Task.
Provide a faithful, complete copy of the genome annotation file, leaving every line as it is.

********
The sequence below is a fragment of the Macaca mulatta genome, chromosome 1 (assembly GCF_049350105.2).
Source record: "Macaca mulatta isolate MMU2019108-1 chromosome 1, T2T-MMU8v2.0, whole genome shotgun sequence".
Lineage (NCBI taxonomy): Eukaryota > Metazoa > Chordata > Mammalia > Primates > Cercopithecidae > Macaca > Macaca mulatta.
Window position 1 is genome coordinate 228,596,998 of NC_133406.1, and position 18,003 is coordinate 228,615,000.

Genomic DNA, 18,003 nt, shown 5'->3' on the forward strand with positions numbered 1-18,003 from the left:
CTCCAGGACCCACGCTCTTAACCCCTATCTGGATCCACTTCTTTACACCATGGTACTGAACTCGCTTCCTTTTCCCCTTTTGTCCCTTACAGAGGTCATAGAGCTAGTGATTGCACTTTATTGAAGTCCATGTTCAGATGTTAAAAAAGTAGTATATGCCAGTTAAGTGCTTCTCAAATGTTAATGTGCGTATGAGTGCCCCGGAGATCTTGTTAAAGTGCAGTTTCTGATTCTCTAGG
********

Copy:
The sequence below is a fragment of the Macaca mulatta genome, chromosome 1 (assembly GCF_049350105.2).
Source record: "Macaca mulatta isolate MMU2019108-1 chromosome 1, T2T-MMU8v2.0, whole genome shotgun sequence".
Lineage (NCBI taxonomy): Eukaryota > Metazoa > Chordata > Mammalia > Primates > Cercopithecidae > Macaca > Macaca mulatta.
Window position 1 is genome coordinate 228,596,998 of NC_133406.1, and position 18,003 is coordinate 228,615,000.

Genomic DNA, 18,003 nt, shown 5'->3' on the forward strand with positions numbered 1-18,003 from the left:
CTCCAGGACCCACGCTCTTAACCCCTATCTGGATCCACTTCTTTACACCATGGTACTGAACTCGCTTCCTTTTCCCCTTTTGTCCCTTACAGAGGTCATAGAGCTAGTGATTGCACTTTATTGAAGTCCATGTTCAGATGTTAAAAAAGTAGTATATGCCAGTTAAGTGCTTCTCAAATGTTAATGTGCGTATGAGTGCCCCGGAGATCTTGTTAAAGTGCAGTTTCTGATTCTCTAGG